2. The auxiliarieS
• In a Yes/No Question, the auxiliaries are very
important. Usually, we find them in an affirmative
or negative sentence that is used to form the
Paul is away on vacation.
In this case IS (Simple Present Tense of To Be) is
used in the sentence. IS becomes the auxiliary
because it is an auxiliary-verb. It will be used to
make the Yes/No question.
3. how To ForM The YeS/No QueSTioNS
wiTh To Be
To Form Yes/No questions, you simply put the
auxiliary-verb TO BE in front of the subject:
Paul is away on vacation
And it becomes your Yes/No Question:
IS Paul on vacation ?
Aux + Subject + rest of the question ?
Don’t forget the question mark (?)
It is the same rule for the verb TO BE in the simple past
4. uSiNg The verB To Be aS
aN auxiliarY iN The paST
Yes/No questions can also be formed with the verb
To Be in the past tense.
Susan was at the dentist’s office last night
Was Susan at the dentist’s office last night?
5. Using the verb to be
in the simple fUtUre
We can do the same thing with the verb To Be in
the simple future tense. This time only the suffixe
Will go in front of the subject.
Susan will go to the dentist tomorrow afternoon
Will Susan go to the dentist tomorrow afternoon?
6. making Yes/no
qUestions Using simple
In the preceeding example, the verb To Be was used as an
auxiliary. But what happens when there aren’t any auxiliary-
verbs in the affirmative or negative sentences. For example:
Mr. Landry drives a truck.
In this sentence, drives is an irregular verb in the simple past
tense. It is obvious that we can’t put the simple tense verb in
front of the subject.
Drives Mr. Landry a truck?
7. the magic formUla is
When we use simple tense verbs ( Simple Present,
Simple Past or Simple future) excluding the verb
TO BE (Simple Present and Simple Past), we have
to use an auxilliary. This slightly modifies the
Magic Formula. It becomes:
Aux. + Subject + Verb + rest of the question?
8. What happens then?
In that case you must use the auxiliaries Do, Does
(for verbs in the simple present tense) and Did for
the simple past tense verbs.
Simple Present: DO
DOES (3rd person singular: He, She, It)
Simple Past: DID (whatever the person)
Does Mr. Landry drive a truck?
Notice that the verb TO DRIVE is in the infinitive form. It gives its S to
the auxiliary Do because of Mr. Landry (3rd person sing.). When using
Do, Does Did, the verb is always in the infitive form.
9. An exAmple with DiD
In the following sentence, the verb is in the simple
Mr. Landry drove a truck.
In this case the Auxiliary DID is used.
DID Mr. Landry drive a truck?
In this case again the verb TO DRIVE is in the infinitive form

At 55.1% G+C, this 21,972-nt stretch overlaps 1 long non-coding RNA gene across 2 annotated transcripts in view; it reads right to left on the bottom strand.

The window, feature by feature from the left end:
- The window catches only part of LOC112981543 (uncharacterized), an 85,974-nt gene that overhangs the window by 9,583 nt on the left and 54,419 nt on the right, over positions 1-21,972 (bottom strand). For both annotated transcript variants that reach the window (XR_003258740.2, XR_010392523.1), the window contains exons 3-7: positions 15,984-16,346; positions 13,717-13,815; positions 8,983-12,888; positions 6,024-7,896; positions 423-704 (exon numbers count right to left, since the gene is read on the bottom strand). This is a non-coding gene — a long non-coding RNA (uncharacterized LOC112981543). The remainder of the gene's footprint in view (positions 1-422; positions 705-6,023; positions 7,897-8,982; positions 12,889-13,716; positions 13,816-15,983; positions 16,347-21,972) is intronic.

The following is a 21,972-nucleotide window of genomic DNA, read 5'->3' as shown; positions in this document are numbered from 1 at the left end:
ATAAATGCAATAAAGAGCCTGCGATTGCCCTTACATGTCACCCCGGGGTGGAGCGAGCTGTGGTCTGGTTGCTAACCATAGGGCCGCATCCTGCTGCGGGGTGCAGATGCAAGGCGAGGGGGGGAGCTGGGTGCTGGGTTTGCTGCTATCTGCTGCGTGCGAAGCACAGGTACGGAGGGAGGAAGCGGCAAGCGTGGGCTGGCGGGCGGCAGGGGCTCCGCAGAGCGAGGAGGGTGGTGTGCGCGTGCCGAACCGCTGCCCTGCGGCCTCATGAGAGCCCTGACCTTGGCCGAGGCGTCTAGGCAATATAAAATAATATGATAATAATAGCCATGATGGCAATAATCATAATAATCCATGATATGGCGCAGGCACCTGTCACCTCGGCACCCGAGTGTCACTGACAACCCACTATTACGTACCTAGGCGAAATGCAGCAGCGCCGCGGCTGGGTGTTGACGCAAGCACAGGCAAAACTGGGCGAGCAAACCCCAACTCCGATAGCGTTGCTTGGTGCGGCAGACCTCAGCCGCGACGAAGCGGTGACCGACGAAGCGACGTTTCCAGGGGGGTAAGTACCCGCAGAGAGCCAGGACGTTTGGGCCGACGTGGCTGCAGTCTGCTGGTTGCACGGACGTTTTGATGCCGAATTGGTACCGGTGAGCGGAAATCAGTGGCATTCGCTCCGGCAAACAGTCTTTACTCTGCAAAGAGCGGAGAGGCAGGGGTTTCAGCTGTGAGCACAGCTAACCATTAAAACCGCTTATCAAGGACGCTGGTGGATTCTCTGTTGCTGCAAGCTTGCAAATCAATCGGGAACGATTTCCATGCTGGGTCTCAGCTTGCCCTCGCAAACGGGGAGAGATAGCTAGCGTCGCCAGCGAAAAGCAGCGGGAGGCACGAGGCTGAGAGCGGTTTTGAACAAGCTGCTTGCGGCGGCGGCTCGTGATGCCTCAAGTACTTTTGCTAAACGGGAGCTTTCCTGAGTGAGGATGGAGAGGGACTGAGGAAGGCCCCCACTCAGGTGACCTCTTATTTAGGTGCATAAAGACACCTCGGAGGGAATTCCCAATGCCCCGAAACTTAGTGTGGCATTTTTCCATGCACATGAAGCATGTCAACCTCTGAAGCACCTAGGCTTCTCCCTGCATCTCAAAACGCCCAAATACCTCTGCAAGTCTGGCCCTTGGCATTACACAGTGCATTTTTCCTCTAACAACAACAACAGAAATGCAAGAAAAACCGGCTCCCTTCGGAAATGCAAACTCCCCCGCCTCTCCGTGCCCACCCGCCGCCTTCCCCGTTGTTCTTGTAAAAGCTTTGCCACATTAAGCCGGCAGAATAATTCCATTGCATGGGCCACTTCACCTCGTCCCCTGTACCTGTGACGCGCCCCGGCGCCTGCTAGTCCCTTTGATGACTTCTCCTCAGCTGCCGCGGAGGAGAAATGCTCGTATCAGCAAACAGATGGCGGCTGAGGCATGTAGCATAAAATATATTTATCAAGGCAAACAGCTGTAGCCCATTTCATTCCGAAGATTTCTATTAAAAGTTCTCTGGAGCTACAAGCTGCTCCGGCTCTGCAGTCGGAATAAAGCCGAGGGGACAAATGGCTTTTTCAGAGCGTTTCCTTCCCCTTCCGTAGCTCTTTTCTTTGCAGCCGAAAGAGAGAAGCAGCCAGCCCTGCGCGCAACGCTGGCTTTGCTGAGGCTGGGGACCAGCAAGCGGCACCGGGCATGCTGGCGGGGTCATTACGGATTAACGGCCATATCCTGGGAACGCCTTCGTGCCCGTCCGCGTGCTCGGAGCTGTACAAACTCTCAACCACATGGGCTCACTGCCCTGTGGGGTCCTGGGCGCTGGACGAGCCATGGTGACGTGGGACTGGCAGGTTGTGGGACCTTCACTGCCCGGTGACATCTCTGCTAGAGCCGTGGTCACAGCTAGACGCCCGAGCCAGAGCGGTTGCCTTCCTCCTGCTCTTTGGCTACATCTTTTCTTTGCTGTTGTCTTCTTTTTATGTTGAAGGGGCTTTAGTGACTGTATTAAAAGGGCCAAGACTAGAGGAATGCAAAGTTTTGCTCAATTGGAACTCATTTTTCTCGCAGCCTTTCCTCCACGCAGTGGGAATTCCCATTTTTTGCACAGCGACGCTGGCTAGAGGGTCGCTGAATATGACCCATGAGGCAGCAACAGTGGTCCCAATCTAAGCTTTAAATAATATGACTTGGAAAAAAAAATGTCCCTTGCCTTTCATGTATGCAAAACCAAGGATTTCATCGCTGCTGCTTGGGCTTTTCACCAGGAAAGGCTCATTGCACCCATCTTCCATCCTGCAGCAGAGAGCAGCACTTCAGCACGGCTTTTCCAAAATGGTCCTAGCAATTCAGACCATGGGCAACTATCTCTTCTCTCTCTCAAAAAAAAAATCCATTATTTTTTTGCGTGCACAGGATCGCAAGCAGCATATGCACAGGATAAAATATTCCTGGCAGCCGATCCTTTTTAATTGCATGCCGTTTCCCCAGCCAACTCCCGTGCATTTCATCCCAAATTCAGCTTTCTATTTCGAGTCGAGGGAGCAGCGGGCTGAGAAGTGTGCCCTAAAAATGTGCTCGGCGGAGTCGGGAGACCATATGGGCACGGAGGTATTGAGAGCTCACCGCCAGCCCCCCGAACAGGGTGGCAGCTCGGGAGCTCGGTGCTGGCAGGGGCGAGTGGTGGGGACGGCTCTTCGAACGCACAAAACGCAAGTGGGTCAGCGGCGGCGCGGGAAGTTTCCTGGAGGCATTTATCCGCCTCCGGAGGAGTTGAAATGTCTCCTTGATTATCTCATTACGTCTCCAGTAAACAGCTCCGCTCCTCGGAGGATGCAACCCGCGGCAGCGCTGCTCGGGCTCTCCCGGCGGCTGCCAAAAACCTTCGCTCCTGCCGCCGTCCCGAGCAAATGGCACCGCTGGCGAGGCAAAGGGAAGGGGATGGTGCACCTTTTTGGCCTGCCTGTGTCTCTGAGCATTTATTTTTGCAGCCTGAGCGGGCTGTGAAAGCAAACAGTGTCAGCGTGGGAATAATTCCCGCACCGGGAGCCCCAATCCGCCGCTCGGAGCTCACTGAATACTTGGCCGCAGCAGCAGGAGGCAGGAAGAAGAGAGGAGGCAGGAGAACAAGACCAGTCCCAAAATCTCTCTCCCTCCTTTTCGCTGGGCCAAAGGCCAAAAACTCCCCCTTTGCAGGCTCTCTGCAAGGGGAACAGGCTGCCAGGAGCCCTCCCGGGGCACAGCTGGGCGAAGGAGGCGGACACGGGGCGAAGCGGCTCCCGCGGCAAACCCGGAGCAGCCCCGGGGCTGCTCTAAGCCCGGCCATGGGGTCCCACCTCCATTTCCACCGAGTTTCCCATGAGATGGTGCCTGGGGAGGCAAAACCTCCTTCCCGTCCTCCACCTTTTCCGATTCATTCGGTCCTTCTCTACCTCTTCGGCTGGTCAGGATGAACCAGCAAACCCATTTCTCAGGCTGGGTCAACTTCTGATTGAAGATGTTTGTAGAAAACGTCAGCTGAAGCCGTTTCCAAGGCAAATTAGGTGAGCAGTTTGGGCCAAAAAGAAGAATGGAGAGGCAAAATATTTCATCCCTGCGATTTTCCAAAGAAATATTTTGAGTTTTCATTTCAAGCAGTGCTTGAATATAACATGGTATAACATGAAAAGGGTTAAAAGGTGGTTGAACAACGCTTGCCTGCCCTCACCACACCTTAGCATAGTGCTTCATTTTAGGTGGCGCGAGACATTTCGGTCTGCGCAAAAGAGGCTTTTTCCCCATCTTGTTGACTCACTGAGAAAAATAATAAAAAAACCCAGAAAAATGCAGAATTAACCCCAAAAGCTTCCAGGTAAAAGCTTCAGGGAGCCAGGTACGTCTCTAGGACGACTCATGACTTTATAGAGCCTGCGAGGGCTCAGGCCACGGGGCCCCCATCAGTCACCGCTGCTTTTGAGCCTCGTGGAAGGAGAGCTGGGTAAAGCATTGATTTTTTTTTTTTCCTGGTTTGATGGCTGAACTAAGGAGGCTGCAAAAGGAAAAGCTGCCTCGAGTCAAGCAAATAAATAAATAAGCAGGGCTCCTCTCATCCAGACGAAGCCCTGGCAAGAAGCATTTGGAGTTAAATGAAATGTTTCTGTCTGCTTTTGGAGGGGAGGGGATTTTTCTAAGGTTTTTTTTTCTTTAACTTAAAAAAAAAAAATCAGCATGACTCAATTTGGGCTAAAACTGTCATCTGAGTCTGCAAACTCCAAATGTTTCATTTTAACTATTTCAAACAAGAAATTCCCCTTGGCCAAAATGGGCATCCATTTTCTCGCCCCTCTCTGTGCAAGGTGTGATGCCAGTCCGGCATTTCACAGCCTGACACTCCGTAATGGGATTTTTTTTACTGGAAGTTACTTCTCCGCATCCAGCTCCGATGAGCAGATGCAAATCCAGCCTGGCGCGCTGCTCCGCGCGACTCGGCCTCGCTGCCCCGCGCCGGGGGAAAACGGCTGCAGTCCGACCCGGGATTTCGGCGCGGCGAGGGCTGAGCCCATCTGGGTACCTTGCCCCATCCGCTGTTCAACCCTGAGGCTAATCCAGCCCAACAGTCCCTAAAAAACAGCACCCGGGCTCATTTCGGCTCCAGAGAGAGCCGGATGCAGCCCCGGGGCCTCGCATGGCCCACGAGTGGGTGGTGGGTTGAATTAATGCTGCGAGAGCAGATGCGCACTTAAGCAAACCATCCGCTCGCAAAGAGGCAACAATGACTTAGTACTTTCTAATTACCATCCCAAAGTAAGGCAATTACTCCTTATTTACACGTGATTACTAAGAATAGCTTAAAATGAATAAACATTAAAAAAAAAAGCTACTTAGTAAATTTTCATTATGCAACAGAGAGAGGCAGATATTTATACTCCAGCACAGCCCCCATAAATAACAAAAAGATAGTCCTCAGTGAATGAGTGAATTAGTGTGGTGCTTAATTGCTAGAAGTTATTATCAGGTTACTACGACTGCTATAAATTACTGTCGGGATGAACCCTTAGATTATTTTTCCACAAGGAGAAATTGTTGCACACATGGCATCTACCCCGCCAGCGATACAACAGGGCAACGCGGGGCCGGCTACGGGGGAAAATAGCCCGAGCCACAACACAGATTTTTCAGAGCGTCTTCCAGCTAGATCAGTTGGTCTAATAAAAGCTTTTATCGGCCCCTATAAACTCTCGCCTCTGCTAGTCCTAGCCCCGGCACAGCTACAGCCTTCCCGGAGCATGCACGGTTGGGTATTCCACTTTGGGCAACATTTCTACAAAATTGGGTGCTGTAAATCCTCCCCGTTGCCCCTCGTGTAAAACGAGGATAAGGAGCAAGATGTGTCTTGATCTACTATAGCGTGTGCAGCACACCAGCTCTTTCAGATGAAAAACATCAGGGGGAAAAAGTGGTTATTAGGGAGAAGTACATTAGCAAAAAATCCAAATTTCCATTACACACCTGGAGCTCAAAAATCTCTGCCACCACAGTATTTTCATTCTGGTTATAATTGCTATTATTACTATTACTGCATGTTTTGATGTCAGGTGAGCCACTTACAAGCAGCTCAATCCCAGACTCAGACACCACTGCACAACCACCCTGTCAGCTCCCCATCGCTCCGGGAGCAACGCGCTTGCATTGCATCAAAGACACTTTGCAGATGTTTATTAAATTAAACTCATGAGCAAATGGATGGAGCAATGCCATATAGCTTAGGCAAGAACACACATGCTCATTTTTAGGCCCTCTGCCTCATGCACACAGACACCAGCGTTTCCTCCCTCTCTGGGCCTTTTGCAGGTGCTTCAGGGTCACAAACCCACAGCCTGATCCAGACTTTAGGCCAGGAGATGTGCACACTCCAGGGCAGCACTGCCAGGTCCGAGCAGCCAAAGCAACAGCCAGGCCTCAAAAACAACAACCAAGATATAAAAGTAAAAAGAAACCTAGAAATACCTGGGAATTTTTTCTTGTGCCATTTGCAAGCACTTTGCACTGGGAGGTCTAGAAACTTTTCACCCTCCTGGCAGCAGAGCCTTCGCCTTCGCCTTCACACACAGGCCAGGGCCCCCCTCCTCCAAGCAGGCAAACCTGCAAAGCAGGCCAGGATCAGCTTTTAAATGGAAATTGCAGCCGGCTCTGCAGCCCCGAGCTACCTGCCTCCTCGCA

(without « To »)
10. Using other AUxiliAries
(moDAls) in Yes/no QUestions
Another kind of auxiliaries we use for making
Yes/No questions are MODALS. A modal is an
auxiliary that changes the meaning and the tense of
You CAN run 10 miles.
In this case, the Modal auxiliary CAN represents
someone’s capability or capacity to run 10 miles.
The meaning and tense of the verb as, therefore,
11. how to form A Yes/no QUestion
with moDAl AUxiliAries
Forming a Yes/No question from a sentence
containing a Modal is a simple task. Here we
have an auxiliary (modal) and a verb in the
You can run the marathon
Here are the other Modals that we could use in
12. Modal Use Tense Example
CAN To express
Present I can run a marathon
Can you run a marthon?
SHOULD To express
ns or directives
Conditional Students should study more.
Should students study more?
MAY To express
Present It may snow tomorrow.
May we close the door?
MIGHT To express a
Conditional Steve might be late.
Might Steve be late tonight?
MUST To express
necessity to do
Present You must get to work on time.
Must I get to work on time?
13. MODALS USE TENSE EXAMPLES
Have To To express
You have to take care
of the dog.
Do you have to take
care of the dog?
Ought to To express
Conditional You ought to study
Ought you study more?
Present You had better get up
Had I better get up
Cnditional I would rather leave now.
Would you rather leave
14. Because Modals are auxiliaries, they are used in
the same way as in the case of the Simple tense
Aux + Subject + Verb + rest of the question?
John should be able to swim this weekend
Should John be able to swim this weekend ?
15. Recap (Magic FoRMulas)
With the verb TO BE the formula is:
AUX. + SUBJECT + REST OF THE QUESTION?
With the Simple Tense Verbs an Modal Auxilliaries:
AUX. + SUBJECT + VERB + rest of the question?